How big are “virtual” author visits to schools? So big that the headmistress of children’s book sales, J.K. Rowling herself, recently apparated (via a live webcast) from Edinburgh, Scotland, into classrooms with 1.2 million students and teachers. “It’s an extraordinary way for students to be visited by a well-known author,” says Billy DiMichele, producer and on-camera host.
J.K. Rowling answered questions from students and read aloud from her first book during a live webcast in October.

Like Harry Potter’s creator, some of the best-known names in kid lit—Avi, Ally Condie, Patrick Carman, Jeanne DuPrau—are beaming into schools through live video and Skype. And why not? They can be a presence for book-buying kids in far-flung locales without leaving their families or their writing desks. “It gives them more opportunity to reach their audiences,” says Scottie Bowditch, director of school and library marketing for Penguin Young Readers Group.
The tech talks aren’t perfect: Internet connections can fail, and authors can lose younger kids’ attention when they remotely appear, Wizard of Oz–style, on a screen. But the price is right (from no charge to a few hundred dollars), and the potential to reach millions of possible book buyers is huge.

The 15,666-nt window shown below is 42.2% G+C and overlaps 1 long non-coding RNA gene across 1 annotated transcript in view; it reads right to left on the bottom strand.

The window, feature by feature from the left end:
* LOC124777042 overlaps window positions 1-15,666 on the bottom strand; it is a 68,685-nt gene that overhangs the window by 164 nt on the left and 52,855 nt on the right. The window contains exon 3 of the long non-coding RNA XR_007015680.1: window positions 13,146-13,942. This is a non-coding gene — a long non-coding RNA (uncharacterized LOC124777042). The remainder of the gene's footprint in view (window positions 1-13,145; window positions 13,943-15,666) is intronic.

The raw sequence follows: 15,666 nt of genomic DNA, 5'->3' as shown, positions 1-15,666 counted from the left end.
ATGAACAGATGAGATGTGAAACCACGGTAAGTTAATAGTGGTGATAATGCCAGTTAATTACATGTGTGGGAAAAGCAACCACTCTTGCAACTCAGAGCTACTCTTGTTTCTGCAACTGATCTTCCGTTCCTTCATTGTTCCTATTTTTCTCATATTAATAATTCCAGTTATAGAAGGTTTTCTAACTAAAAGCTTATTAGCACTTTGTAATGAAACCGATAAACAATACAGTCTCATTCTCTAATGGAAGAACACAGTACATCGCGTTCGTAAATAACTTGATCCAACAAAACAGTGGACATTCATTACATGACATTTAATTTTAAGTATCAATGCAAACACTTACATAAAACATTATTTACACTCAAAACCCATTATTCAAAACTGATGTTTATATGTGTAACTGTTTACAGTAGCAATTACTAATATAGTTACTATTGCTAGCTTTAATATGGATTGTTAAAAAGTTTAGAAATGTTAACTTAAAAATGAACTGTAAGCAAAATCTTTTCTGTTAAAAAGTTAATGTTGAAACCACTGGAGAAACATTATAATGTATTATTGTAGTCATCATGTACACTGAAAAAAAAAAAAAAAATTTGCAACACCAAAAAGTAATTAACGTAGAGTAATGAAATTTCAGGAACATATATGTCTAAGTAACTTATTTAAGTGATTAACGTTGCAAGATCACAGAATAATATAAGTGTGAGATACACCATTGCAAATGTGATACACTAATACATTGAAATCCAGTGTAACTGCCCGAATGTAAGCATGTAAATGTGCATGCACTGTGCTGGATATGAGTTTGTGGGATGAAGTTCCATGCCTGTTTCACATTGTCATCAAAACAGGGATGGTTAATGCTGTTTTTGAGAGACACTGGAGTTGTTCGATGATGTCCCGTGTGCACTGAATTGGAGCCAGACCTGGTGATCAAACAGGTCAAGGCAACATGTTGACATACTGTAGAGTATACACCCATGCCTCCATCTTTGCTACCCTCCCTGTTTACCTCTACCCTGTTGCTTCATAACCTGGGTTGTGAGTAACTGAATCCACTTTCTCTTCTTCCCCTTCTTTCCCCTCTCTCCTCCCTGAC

“I welcome this as an opportunity to do more author visits,” says Gail Dickinson, president-elect of the American Association of School Librarians and professor of school librarianship at Old Dominion University in Norfolk, Va. “Being able to erase that barrier of geography and location is very important.” Nowadays, she notes, even her childhood school in Appalachia could get an author in this fashion.
With livestreaming and Skype, authors can talk to kids at schools that can’t pay the $3,000 or so for the plane fare, hotel room, and honorarium for an in-person visit. “It’s not who can afford the person,” says Nick Glass, founder and executive director of “Equity is essentially what you’re talking about.”
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